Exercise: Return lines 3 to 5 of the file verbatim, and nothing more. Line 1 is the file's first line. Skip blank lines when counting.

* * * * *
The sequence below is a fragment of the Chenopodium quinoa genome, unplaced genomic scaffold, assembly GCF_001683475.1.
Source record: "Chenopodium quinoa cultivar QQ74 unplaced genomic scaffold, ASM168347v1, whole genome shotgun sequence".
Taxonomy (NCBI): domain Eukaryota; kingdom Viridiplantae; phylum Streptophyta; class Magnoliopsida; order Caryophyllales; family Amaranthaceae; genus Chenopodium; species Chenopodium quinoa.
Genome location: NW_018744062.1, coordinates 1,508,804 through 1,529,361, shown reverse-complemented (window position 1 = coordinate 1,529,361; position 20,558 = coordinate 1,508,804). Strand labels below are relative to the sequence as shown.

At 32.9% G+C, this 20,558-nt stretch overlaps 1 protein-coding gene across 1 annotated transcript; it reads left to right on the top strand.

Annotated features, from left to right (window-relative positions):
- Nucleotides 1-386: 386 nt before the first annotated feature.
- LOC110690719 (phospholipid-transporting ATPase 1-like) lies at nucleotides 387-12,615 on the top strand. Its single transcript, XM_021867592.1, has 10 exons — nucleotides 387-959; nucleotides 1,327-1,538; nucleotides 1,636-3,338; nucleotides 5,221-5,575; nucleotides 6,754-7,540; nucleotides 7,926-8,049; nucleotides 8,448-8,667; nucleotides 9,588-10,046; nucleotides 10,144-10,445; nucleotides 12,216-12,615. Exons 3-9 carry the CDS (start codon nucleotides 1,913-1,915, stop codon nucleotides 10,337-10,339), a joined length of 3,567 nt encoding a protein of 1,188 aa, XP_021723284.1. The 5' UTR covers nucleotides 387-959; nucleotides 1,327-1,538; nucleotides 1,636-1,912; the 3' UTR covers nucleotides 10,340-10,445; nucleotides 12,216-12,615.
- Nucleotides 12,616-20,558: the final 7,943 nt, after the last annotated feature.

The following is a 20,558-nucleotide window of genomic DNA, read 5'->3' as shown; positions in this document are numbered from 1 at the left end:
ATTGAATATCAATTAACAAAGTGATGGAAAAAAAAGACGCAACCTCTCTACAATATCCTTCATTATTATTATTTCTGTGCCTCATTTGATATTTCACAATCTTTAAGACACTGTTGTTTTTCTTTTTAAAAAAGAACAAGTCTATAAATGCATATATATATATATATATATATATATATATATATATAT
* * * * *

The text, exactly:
Taxonomy (NCBI): domain Eukaryota; kingdom Viridiplantae; phylum Streptophyta; class Magnoliopsida; order Caryophyllales; family Amaranthaceae; genus Chenopodium; species Chenopodium quinoa.
Genome location: NW_018744062.1, coordinates 1,508,804 through 1,529,361, shown reverse-complemented (window position 1 = coordinate 1,529,361; position 20,558 = coordinate 1,508,804). Strand labels below are relative to the sequence as shown.

At 32.9% G+C, this 20,558-nt stretch overlaps 1 protein-coding gene across 1 annotated transcript; it reads left to right on the top strand.